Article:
“Social Media is the New Currency.” We’ve all heard that in some form or another. We’ve opened Facebook accounts we can’t tear ourselves away from. We compulsively post all of our pictures to Instagram, Tumblr, Snapchat, and any new flavor social media service that crops up. LinkedIn accounts are created if we’re business people.
We tell people where we are with Foursquare/Swarm (“I’m not home – please come rob me”). Pin cool stuff with Pinterest. We probably still have no idea how to work Google+. Our ears are to the ground for the latest and greatest social media product and we sign up, ask/beg for invitations, etc.
Then we tie it all together with an RSS aggregator (Feedly, Reeder, etc.), subscribe to a ton of feeds, try desperately to make time to read as many articles as we can, then use a tool like HootSuite or Buffer to post to all these accounts. Then we open an account with Klout and link as many of those accounts to Klout as possible. Whew. That’s a lot of work.
And we still haven’t spent one billable hour for our clients. We still haven’t learned a new skill (unless that skill is social media or being popular) that we can turn into money. If we have a book to sell (on my to-do list), or a white paper, that might help. If someone is going to invite me to speak for a hefty sum, okay. But neither of those are on my horizon. Yet.
Then There was Klout
I’m going to talk about Klout in the past tense. You’ll understand why shortly.
Invented 10 years ago, Klout was purchased by Lithium Technologies in 2014. “With Klout, Lithium fully delivers on its vision of building a trusted online connection between consumers and the brands they care about,” said Rob Tarkoff, Lithium President and CEO. “Trust is the currency online. For consumers, a trusted expert provides greater confidence in making purchases and getting advice. For brands, building a trusted reputation allows them to better find and keep customers.”
The more you posted, the more you engaged with what you read by retweeting and responding and liking and such, the higher the Klout “score” you’d get. Woo-hoo! You’re popular!
Klout was a cruel taskmaster that required me to breathlessly post stuff to all these different social media accounts during all my waking hours to get a higher and higher Klout score. That meant posting and engaging posts and photos through my lunches and weekends and evening hours. And for what? The score got me squat. They used to have perks.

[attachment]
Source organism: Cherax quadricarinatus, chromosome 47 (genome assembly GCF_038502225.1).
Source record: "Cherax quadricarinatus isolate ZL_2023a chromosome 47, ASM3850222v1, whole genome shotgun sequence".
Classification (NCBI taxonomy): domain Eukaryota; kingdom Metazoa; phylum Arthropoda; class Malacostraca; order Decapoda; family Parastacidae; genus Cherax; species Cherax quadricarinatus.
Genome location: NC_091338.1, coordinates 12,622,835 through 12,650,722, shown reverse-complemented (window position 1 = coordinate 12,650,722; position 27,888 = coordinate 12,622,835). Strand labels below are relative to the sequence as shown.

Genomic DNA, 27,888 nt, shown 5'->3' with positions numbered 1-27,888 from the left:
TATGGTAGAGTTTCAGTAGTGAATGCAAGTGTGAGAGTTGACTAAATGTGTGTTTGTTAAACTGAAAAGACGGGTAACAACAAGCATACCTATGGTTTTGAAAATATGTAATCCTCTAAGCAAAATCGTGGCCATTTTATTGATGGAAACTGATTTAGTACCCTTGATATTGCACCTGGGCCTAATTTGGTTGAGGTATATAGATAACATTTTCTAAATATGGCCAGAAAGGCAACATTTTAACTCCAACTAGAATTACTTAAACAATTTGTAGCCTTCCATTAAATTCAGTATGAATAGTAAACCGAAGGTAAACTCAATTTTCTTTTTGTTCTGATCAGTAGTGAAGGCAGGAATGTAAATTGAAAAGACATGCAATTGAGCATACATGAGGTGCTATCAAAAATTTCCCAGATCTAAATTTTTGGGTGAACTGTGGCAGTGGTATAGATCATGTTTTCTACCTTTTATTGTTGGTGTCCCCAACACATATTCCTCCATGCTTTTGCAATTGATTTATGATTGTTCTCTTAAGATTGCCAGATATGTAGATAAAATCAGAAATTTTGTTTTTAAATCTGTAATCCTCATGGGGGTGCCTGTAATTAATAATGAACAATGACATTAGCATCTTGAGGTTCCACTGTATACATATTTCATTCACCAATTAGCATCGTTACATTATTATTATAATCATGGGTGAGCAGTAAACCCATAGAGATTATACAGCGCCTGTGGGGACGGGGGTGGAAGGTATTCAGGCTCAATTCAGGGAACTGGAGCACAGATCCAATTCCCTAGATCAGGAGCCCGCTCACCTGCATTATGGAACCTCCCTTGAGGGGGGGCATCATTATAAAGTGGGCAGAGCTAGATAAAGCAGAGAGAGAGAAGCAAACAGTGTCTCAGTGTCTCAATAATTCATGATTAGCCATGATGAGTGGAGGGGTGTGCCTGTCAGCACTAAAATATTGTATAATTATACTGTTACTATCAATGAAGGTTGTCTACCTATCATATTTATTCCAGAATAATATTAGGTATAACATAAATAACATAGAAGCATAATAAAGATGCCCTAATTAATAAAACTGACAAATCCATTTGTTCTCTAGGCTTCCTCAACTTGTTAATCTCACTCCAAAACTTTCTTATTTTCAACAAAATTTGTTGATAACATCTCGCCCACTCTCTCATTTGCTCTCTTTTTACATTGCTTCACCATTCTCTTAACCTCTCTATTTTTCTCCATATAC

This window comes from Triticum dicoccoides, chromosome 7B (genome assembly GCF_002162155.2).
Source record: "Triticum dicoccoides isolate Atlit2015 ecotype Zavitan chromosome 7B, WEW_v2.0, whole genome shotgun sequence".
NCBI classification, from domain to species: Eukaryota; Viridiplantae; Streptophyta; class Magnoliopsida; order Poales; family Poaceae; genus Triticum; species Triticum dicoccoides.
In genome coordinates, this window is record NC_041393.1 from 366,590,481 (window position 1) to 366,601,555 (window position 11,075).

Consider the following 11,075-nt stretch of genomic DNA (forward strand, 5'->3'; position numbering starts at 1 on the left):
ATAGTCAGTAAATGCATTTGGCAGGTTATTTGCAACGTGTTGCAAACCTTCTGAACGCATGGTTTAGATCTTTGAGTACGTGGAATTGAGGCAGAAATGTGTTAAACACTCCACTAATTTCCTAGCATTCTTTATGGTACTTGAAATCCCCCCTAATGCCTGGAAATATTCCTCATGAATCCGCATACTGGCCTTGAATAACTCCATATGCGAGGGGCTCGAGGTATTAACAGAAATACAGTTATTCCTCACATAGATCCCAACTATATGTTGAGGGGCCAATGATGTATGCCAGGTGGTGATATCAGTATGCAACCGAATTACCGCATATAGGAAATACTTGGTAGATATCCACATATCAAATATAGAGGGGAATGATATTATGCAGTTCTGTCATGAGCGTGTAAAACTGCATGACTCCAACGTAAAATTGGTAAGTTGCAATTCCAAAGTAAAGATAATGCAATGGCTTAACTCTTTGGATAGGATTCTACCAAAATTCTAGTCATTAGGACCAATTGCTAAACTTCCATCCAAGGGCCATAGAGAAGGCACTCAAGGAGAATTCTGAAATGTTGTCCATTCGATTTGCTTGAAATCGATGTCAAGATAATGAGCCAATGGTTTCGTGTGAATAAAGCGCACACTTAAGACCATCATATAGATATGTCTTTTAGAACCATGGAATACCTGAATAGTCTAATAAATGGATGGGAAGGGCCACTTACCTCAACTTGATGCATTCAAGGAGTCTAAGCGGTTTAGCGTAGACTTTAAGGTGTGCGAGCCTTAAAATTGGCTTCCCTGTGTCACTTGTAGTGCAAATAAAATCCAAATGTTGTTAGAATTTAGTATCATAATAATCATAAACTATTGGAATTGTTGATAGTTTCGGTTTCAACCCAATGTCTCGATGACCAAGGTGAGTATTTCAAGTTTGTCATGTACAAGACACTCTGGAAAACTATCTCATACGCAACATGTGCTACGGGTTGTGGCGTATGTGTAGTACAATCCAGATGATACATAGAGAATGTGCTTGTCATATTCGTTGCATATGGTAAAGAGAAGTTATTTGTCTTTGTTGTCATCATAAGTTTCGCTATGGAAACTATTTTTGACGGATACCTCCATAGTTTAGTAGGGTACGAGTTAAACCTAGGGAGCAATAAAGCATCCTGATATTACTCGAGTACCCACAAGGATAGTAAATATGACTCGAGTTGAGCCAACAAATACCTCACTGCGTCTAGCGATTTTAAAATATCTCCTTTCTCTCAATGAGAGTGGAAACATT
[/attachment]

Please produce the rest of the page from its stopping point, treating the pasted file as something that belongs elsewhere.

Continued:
“Klout was supposed to be the barometer of influence and purveyor of real world value for any given consumer on social,” says Ryan Detert, CEO of Influential. “At one time, hotels would give upgrades based on people’s scores since they were quantified as important.”
“Klout was largely based on who was most active on social versus who had an engaged audience that fit a brand’s consumer base,” Detert says. “And influencers saw that someone who simply tweeted more often than them could have a higher Klout score, so they didn’t put much stake in it.”
Klout’s Score Dropped
This past week, Klout’s shuttering May 25 was announced by the media. It didn’t help that over the years, the site and app got buggier and buggier, and would just stop connecting with various social media products. Days later, still not fixed. The loss of perks also didn’t help.
Klout’s shutdown coincides with the launch date of the General Data Protection Regulations (GDPR), taking effect in Europe, but affecting a lot of U.S. companies doing business in Europe. That’s another blog post (I’ll have to roll up my sleeves and study it throughly so I can write about it), but it’s a pretty big deal and has webmasters stressing out. It concerns collecting and using consumers’ data, and getting their permission from consumers. Apparently it’s more complicated than that.
Lithium CEO Pete Hess stated, “Recent discussions on data privacy and GDPR are further expediting our plans to phase out the Klout service, giving us a chance to lead on some of the issues that are of critical importance to our customers: data privacy, consumer choice and compliance.”
Klout was collecting data from its users, and the new rules would create a big problem. Lithium will deconstruct Klout and use its AI (artificial intelligence) technology in their other products.
How Will We Cope?
Klout was a fun, yet exhausting, way to gamify marketing and popularity, but now marketers, business, owners, and popular people will have to find other ways to measure their popularity. We might have to dust off old-school marketing practices. Something new will come along anyway. It always does.
In the meantime, hey, get back to actual work!
If you’d like to discuss other marketing solutions, give me a call.